April 19, 2017

Report: CT remains nation's ozone 'tailpipe'

Flickr user Casey Kelley
Flickr user Casey Kelley
Vehicle emissions are a key contributor to ground-level ozone, or smog, which can cause health problems.

Ozone pollution remained relatively high in Connecticut between 2013 and 2015, according to the American Lung Association, which for the second year in a row assigned a failing grade to seven of eight Nutmeg State counties.

The ALA has been issuing annual air-quality reports for the past 18 years that analyze geographically the number of days with high levels of ground-level ozone, commonly known as smog, and particle pollution, or soot.

When inhaled, both types of pollution can cause health problems, such as increased susceptibility to infection, cardiovascular harm, shortness of breath, wheezing, asthma attacks, reproductive harm, and other conditions, ALA said in its latest report released Wednesday.

Ozone — created through chemical reactions from pollutants emitted by vehicles, power plants, gasoline vapors and other sources — is a larger problem for the Northeast than the more insidious particle pollution, which has been linked to a higher risk of cancer death.

Winds can carry ozone pollution far distances, which means Connecticut's ozone isn't necessarily generated within its borders.

"These grades show that Connecticut still suffers from being the 'tailpipe of the nation' for ozone," said Jeff Seyler, CEO of the American Lung Association of the Northeast.

Gov. Dannel Malloy and officials from eight other downwind Northeast and Mid-Atlantic states earlier this month urged the Environmental Protection Agency to force upwind states in the Midwest and South to reduce air pollution.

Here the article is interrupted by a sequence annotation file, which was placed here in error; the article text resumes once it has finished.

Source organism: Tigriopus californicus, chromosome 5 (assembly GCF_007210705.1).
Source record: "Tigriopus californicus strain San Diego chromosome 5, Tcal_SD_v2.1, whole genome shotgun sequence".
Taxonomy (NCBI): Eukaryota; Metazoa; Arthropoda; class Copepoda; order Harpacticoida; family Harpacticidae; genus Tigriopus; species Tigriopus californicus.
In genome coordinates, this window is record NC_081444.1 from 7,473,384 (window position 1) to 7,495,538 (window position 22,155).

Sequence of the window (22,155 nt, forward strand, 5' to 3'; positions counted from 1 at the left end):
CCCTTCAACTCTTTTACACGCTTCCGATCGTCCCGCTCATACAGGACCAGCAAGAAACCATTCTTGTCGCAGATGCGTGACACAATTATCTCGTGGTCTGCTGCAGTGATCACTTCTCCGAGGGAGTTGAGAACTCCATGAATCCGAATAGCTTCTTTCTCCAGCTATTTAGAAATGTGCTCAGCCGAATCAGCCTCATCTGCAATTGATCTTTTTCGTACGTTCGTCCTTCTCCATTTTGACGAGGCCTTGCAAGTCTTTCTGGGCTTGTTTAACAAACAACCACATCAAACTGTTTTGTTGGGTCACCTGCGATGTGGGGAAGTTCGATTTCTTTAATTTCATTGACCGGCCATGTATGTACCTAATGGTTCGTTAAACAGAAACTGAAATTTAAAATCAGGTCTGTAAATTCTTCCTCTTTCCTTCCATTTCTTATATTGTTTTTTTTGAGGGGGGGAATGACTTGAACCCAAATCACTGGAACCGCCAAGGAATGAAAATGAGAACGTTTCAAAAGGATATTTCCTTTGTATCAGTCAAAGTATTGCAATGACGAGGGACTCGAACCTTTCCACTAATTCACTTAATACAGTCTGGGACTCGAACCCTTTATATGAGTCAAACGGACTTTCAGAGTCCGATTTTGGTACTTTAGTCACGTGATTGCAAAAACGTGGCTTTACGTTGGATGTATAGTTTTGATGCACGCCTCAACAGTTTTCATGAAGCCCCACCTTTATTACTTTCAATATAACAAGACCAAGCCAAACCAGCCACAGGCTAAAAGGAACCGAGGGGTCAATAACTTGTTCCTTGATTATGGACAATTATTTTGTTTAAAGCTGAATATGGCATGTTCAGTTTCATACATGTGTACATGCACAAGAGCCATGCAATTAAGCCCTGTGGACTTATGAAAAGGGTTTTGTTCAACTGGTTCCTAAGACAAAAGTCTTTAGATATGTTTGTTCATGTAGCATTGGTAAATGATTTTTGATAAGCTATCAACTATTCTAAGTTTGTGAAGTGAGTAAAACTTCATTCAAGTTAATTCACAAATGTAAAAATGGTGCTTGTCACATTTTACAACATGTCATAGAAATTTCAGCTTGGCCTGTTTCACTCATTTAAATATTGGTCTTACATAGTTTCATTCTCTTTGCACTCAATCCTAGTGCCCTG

Fairfield County was 17th most ozone polluted county in the country in ALA's recent report, up from 24th in the 2012-2014 period.

Meanwhile, the Hartford metro area was the 21st most ozone polluted in the country in the recent period, joining two other Northeast metros on the top 25 list, according to ALA.

That was despite the fact that Hartford County's weighted average number of high ozone days ticked down in the 2013-2015 period compared to the 2012-2014 period.

In addition, Hartford County continued to be one of 82 U.S. counties with the lowest level of short-term particle pollution.

All Connecticut counties graded in the report received a passing grade for particle pollution.

"Contrary to Connecticut's troubling grades on ozone, the [report] found continued low levels of year-round [soot] levels in Connecticut during 2013-2015, a likely result of ongoing steps under the Clean Air Act: cleaning up power plants and retiring old, dirty diesel engines," ALA said.

The ALA uses a different methodology to measure air pollution than the EPA, which has regulatory authority over air standards.

The EPA determines if a county violates an air pollution standard based on the four days in a year with the highest pollution.

"By contrast, the system used in this [ALA] report recognizes when a community's air quality repeatedly results in unhealthy air throughout the three years," ALA said. "Consequently, some counties will receive grades of "F" in this report, showing repeated instances of unhealthy air, while still meeting the EPA's 2015 ozone standard."

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